Biologists are studying the effect underwater noises have on the behaviour of fish. Apparently, the nature of the sound as well as its volume is relevant. ”I switch off the radio when I’m reversing into a parking space.”
All of a sudden, lots of people in Europe decided that they wanted to know everything about underwater sounds and animal behaviour. In 2008, new European regulations were introduced, stating that the North Sea should have a “good environmental status” by 2020.
“Since then, everyone has been trying hard to discover what that means”, says behavioural biologist Hans Slabbekoorn with a smile. One of the criteria for the status is noise: if you want to make a racket in the North Sea, you need to find out whether it will do any harm, and if so, compensate for it.
All this is good news for Slabbekoorn as he has been studying fish and sounds for years. And there is plenty of noise in the sea – noise that may or may not be harmful: boats’ engines, explosions for seismic research, wind turbines and piles driven into the bottom of the sea for offshore platforms. “Those piles are eight metres wide, so a bit larger than the ones they slap into dry land, and the sound of the pile-driving resonates throughout the whole North Sea”, the biologist claims.
Slabbekoorn, Research Institute Imares and TNO have formed a partnership funded by NWO (Netherlands Organization for Scientific Research) to assess the consequences of all that noise – not an easy task.
“We know that if a sound is loud enough, it can be lethal.” Although, surprisingly, scientific research into methods for killing people by sound is still quite new, we know that the fatal volume for humans is approximately 200 decibels.
It’s suspected that the limit for fish and acoustically sensitive mammals such as dolphins could be lower, but that’s not Slabbekoorn wants to find out.
“People are willing to believe that noise can have serious consequences when whales are beached or when dead fish come floating to the surface, but far more moderate levels of sound can be detrimental too. On average, the entire North Sea has become noisier and that is impacting all sorts of animals. They use sound to catch their prey, avoid being caught by predators or to attract a partner. Potentially, there could be any number of effects. Just think: if we cause fish to scatter during the mating season and disturb the reproduction cycle of a cohort, we’d only realise something had happened much later when the fish stocks dwindle. If we can find out where and when we can create a din, it could make a difference.”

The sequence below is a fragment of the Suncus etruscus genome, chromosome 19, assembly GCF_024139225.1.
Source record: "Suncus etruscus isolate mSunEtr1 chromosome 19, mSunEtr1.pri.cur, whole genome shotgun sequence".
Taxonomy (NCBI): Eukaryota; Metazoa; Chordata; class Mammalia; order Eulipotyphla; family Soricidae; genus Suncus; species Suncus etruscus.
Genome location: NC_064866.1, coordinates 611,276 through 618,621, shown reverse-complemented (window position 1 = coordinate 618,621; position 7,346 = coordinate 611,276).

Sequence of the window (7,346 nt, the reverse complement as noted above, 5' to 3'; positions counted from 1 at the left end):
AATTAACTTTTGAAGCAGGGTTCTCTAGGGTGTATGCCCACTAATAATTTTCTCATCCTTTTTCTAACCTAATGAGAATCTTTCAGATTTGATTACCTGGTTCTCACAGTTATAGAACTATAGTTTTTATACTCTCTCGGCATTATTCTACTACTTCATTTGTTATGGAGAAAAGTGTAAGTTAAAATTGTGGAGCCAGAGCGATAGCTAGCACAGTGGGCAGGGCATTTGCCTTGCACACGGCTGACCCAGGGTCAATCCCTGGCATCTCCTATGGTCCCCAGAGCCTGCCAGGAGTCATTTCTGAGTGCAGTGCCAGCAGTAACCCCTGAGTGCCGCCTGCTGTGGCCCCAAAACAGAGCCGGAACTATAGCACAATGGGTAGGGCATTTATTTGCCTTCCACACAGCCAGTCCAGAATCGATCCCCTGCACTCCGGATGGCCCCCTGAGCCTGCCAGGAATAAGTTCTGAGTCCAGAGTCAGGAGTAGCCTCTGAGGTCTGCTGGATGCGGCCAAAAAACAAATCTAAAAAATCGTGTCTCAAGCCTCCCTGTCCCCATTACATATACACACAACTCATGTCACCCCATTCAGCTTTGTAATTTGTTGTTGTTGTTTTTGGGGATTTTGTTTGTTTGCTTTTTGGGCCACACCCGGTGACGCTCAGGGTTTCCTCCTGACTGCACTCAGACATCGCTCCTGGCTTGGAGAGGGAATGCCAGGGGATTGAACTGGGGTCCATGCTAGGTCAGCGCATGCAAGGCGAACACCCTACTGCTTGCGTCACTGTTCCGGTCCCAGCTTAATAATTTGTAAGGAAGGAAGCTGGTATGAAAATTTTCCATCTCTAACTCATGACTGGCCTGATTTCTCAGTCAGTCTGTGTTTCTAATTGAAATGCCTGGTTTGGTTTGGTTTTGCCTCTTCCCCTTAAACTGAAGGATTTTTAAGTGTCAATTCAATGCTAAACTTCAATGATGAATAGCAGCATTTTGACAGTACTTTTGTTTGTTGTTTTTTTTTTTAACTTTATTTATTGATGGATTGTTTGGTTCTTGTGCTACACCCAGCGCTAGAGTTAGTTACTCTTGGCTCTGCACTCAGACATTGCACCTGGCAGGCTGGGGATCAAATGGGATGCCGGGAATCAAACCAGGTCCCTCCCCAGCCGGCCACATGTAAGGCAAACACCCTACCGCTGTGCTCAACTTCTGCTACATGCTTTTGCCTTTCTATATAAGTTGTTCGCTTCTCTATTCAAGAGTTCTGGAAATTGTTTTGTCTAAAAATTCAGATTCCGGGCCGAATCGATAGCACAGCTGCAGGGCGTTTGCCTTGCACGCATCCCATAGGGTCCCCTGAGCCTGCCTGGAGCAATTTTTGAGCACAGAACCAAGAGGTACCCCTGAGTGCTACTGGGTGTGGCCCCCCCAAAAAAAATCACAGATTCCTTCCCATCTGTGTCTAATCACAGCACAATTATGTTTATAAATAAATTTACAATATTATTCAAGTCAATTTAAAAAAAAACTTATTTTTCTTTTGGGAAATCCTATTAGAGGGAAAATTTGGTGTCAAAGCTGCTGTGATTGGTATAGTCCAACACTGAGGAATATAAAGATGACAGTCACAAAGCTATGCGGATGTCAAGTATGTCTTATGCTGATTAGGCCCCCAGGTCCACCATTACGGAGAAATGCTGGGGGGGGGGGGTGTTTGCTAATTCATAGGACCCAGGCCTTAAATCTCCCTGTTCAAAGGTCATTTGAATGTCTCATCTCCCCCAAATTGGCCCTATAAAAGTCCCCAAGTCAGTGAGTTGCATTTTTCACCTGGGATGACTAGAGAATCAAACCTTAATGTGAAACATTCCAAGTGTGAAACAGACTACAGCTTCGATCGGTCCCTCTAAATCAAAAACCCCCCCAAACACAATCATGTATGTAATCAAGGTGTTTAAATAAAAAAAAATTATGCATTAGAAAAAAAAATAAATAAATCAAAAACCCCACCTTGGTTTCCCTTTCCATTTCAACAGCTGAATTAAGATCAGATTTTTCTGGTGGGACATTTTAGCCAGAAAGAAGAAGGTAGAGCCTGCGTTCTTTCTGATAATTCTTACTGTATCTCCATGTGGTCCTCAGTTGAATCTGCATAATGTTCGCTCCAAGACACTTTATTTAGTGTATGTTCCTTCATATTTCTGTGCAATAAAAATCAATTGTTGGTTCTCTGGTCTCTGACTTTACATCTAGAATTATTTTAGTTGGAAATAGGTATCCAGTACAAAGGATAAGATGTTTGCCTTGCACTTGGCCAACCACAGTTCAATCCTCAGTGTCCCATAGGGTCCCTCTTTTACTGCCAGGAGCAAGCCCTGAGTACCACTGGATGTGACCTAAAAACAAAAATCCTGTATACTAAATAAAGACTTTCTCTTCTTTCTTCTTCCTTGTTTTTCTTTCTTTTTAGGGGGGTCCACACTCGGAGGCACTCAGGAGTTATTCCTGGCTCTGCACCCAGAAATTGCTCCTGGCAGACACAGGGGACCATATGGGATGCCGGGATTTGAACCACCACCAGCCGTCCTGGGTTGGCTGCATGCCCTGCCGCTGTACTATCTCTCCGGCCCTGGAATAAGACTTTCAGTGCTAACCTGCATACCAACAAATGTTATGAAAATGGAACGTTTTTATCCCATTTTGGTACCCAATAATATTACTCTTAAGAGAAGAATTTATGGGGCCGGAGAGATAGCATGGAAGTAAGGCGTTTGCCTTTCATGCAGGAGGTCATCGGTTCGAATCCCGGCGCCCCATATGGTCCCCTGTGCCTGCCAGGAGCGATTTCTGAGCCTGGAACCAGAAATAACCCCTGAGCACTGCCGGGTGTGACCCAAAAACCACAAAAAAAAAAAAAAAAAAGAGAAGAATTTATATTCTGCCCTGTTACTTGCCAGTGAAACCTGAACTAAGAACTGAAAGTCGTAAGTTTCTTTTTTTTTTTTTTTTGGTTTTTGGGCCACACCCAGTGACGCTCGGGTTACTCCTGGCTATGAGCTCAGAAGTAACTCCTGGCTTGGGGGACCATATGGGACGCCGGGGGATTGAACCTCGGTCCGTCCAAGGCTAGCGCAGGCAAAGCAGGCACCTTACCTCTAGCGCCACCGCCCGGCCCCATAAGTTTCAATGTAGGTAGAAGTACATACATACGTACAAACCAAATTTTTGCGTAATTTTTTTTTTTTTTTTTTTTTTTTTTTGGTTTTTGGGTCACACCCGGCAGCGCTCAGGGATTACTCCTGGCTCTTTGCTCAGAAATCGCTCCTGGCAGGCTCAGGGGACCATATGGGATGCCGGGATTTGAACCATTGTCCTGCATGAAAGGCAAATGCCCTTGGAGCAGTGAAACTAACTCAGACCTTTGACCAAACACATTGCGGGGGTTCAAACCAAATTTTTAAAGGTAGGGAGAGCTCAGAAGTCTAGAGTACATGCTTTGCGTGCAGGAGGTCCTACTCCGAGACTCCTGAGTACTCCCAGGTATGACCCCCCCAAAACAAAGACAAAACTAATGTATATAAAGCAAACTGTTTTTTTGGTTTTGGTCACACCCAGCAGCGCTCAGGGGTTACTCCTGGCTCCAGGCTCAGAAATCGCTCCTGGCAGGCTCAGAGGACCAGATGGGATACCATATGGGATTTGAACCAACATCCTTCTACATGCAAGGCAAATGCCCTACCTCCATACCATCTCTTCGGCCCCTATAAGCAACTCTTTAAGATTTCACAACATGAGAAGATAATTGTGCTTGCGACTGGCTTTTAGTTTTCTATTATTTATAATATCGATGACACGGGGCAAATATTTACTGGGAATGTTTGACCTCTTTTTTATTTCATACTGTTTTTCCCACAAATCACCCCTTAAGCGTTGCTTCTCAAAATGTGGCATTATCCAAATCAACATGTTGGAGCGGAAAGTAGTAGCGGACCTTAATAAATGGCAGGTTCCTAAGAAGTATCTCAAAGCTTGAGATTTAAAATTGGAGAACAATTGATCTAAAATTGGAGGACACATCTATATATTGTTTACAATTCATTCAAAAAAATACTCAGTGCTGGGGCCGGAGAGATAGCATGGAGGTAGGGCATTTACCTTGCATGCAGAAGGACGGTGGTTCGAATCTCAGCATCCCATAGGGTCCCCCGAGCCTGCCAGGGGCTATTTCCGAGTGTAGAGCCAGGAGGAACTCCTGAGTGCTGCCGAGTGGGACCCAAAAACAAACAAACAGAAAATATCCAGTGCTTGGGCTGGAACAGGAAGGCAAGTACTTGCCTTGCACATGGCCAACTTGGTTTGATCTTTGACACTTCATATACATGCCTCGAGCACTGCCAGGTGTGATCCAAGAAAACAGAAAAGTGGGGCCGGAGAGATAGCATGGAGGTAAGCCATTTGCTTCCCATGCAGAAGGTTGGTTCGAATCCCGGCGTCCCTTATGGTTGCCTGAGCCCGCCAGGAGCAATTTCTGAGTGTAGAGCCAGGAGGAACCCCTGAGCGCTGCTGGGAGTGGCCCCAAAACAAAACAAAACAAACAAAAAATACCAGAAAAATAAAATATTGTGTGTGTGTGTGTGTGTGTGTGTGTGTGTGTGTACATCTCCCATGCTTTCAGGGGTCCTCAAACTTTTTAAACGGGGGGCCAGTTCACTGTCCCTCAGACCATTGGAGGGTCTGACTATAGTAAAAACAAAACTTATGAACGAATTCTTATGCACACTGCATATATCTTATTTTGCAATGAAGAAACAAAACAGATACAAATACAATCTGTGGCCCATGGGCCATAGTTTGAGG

Accordingly, Slabbekoorn and his colleagues are doing various experiments to discover the effects of non-lethal sound. They play sounds to cichlids and zebra fish in aquariums and in Zeeland, the researchers are working with bass in larger pools. “For instance, the zebra fish have more difficulty catching water fleas if their surroundings are noisy, which is very strange as they don’t need their ears to hunt. On the other hand, I switch off my radio when I’m reversing into a parking space.”
In a recent article in the scientific journal Biological Conservation, Slabbekoorn’s PhD student Errol Neo describes an experiment with bass in a pool: after forming groups of four fish, he played a sound to them. The video footage of their reactions was then compared to the behaviour of fish that had not been disturbed. When the bass heard the row, they would swim closer together and move to deeper parts of the tank. The scientist was struck by the discovery that different sounds had different effects: following a continuous noise, the fish would resume swimming “normally” sooner that they would after an interrupted noise. The boom-boom-boom of a pile driver evidently had more impact that the whine of a passing container ship.
“Obviously, that’s not what the policy-makers want to hear”, continues Slabbekoorn. “They’re hoping for a straightforward answer: this number of decibels is too much. But it’s not just the volume that’s relevant; the nature of the sound has an effect too. Tolerance has a part too and as the creatures grow accustomed to noise, the damage might accumulate, just as we cause more damage to our ears the longer and the nearer the front we are at a concert.
“Besides, we’ve observed behavioural responses of some species in a certain season that do not occur in the next. Chronic stress could affect the reproduction success rates – we haven’t observed the effects of exposure to noise on that yet, but we expect there will be a connection.”
To make the research even trickier, below the surface, sound does not act in the same way it does above and a reaction in an aquarium could be influenced by its specific situation.
“At present, Neo is carrying out experiments on a floating island with a large cage made of fishing nets underneath. We’ve observed more or less the same responses, but actually I would like to repeat the experiments in real open water.”
Is there any point to worrying about the effects of underwater noise on the behaviour of fish when whole shoals of the creatures are caught at once?
“Compared to the impacts of trawling, the effects of sound on fish populations aren’t so bad, I think. But on the other hand: fishing has a purpose, because fishermen earn a living from it and many people like to eat fish. Noise is merely a by-product of what we do at sea, not the object. Perhaps we could screw piles into the ground, for instance. We hope that our study produces the information we need to make sensible assessments for planning and permitting activities that cause noise.”
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